Sarson: A lot of time I am frightened by the idea of using colour because it opens up so many choices and unknown outcomes. I sometimes use it, as in the felt-tipped drawings, as a way of breaking up the rigidity of my work with a rhythmical element. I try never to use colour in a decorative way. It has to have a functional reason for being there. In my recent drawings I use it to differentiate the patterns and separate layers, which makes it easier to see where I am going when creating them. In the book I designed for the RCA graduation show I chose to print the whole thing in neon pink which was a way of contradicting the stiff and rather serious presentation of text. The pink gave it a modern lift even though the design was intentionally classical and minimal. I don't think that you have to necessarily throw the whole colour spectrum at your work in order to get an effective result.
CL: Where do you find inspiration?
Sarson: Everywhere. I love things that subvert or question what is seen as normal also things which dissect a subject. I enjoy reading philosophy, particularly the work of Ludwig Wittgenstein and Immanuel Kant, but equally a journey on the tube or a trip to the zoo can be as (if not more) inspiring. I like to go into the city to watch people in business suits rushing to appointments - there is a kind of insanity to everyday life that throws up enough inspiration for a million drawings.
CL: You have created some 3-dimensional work using thread. How does this differ from works on paper?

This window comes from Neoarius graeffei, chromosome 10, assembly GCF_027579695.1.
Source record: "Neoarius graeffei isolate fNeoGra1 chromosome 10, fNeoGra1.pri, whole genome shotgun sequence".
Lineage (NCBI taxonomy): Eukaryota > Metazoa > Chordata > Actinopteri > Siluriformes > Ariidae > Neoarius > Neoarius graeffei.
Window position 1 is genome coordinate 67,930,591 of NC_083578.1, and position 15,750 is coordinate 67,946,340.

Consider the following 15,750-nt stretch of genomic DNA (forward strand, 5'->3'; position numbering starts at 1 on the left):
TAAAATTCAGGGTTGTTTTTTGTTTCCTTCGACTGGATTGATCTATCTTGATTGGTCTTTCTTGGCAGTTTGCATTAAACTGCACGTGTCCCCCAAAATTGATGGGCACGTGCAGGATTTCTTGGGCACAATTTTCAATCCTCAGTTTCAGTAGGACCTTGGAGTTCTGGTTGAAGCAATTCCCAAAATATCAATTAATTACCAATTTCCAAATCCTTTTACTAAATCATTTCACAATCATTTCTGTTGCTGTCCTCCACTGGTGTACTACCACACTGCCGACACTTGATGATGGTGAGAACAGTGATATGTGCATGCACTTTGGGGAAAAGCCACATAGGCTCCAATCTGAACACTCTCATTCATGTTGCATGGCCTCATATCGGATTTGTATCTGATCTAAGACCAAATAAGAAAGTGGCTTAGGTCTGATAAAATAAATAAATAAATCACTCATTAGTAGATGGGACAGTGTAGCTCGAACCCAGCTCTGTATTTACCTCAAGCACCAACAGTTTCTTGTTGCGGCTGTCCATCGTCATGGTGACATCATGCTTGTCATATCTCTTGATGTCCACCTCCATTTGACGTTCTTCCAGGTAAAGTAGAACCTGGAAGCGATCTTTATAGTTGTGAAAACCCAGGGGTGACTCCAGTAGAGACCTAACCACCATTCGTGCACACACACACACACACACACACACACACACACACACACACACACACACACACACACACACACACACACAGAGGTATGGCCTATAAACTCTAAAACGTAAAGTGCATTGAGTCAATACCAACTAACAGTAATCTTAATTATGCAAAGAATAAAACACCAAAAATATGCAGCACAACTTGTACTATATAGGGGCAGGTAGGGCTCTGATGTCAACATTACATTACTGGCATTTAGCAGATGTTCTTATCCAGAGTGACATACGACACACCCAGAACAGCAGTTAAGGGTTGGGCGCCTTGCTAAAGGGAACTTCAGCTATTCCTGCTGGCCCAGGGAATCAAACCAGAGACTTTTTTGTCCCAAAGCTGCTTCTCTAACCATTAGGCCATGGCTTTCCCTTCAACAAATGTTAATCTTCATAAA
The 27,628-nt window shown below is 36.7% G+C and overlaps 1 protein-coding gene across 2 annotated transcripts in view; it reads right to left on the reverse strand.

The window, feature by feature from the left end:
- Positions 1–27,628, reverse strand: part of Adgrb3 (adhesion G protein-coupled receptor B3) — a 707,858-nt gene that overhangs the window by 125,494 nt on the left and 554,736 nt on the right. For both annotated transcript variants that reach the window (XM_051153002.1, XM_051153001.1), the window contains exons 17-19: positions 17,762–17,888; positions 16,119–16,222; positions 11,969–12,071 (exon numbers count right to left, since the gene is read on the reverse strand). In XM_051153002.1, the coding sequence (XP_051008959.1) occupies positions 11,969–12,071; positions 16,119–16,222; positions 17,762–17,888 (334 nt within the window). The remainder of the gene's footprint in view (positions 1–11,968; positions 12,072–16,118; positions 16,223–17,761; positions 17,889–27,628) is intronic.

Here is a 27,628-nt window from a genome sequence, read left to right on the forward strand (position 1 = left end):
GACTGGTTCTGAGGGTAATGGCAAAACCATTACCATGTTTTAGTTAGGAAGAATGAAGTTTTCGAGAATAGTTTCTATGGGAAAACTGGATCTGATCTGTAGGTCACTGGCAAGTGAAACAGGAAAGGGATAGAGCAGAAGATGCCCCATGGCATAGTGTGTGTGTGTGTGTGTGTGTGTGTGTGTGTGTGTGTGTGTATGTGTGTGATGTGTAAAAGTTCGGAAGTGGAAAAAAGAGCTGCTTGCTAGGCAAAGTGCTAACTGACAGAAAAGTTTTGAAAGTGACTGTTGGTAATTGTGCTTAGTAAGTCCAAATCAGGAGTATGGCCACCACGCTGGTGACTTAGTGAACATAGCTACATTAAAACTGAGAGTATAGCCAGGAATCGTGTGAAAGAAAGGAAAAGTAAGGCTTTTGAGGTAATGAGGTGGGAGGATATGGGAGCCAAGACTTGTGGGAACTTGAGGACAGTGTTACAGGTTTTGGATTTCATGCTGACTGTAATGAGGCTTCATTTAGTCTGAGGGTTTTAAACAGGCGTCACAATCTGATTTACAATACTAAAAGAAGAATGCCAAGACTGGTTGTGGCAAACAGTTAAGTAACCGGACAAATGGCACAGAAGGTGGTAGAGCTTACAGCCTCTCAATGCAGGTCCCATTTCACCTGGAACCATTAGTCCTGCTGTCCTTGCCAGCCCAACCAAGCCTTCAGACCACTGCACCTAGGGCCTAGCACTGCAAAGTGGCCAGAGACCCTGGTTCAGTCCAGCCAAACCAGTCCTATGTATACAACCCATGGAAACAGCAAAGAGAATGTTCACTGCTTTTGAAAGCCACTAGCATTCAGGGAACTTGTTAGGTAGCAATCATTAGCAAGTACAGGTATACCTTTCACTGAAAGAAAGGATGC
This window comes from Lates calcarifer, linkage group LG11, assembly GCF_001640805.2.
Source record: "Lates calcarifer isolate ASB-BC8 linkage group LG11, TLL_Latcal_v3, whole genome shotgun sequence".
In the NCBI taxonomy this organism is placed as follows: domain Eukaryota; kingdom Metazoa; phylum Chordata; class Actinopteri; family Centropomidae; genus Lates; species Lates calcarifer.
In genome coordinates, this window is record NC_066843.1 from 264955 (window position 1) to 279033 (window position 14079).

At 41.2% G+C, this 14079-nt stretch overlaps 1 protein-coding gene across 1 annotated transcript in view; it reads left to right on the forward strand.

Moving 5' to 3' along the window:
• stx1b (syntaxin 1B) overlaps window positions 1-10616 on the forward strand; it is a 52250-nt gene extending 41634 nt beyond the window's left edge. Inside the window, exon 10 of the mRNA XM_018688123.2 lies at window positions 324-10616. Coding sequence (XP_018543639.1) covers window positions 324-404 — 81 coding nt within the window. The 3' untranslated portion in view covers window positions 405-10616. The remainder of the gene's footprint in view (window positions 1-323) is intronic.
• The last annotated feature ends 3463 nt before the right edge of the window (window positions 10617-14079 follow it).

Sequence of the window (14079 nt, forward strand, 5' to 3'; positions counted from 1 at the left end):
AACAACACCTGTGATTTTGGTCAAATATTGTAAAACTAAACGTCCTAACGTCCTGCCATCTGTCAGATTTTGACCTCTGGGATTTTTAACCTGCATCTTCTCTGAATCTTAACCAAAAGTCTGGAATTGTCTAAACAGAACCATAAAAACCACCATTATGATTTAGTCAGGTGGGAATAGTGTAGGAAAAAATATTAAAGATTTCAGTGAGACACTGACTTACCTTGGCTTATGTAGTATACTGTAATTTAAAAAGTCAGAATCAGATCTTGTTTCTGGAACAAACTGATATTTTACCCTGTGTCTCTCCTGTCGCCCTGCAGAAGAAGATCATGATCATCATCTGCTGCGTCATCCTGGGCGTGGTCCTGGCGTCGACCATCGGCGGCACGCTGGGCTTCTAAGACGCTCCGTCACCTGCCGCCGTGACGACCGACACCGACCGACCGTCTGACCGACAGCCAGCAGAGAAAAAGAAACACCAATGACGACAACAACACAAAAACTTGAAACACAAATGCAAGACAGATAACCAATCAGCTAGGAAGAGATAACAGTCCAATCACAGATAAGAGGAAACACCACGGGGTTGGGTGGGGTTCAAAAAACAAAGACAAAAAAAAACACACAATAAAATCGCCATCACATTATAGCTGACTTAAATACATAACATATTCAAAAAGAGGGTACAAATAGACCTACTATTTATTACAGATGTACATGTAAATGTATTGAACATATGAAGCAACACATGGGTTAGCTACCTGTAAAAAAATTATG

Sarson: The idea of using thread was to give the work a more exact, consistent line than a pen. I struggle with the amount of handmade elements I let the work have and sometimes a pen is too rough and obvious. The thread work is basically about a line rotating around a fixed point and most of my circle drawings are based on that idea, I am simply stripping away the circles there. What is useful about the thread and pins is the fact that you can pull it off and begin again on the same surface as many times as you like. The other thing to emerge from using panel pins as a starting point is that it raises the piece from the surface by about an inch and turns it into a relief which is nice because the lines begin to play with light and create shadows.
CL: Any plans to use patterns, yarn or other materials with colour?
Sarson: I want to do some large-scale thread pieces which will involve colour and be free-standing. I am also working on a series of drawings which are more intuitive, using the circle as its own measuring tool - I hope that they might also involve colour at some point.
CL: Describe the ideas and results behind the projection series with glass objects.
Sarson: The shape images initially came from a design brief for a corporate identity. By placing a glass object in front of projected light it breaks it into a spectrum of colours. At first I was just playing with a drinking glass, rotating it around in front of the projector and then I moved onto a magnifying glass which was more interesting because it would split the light in a very organised way. I think they sit well in my work as they are a bit more free than other projects I have done in the past. What grabbed me was the idea that you would take something fixed (the light) and by doing something simple to it you can produce a lot of surprising outcomes.
CL: What motivates you to create; to keep pushing forward?
Sarson: The fact that I don't really know what I am doing or why I am doing it. Keeping going means working towards an answer to those questions.
All Image Rights Reserved and published with permission by Richard Sarson.
Copyright Richard Sarson.
A special thanks to Circa1979 for her post leading to this interview.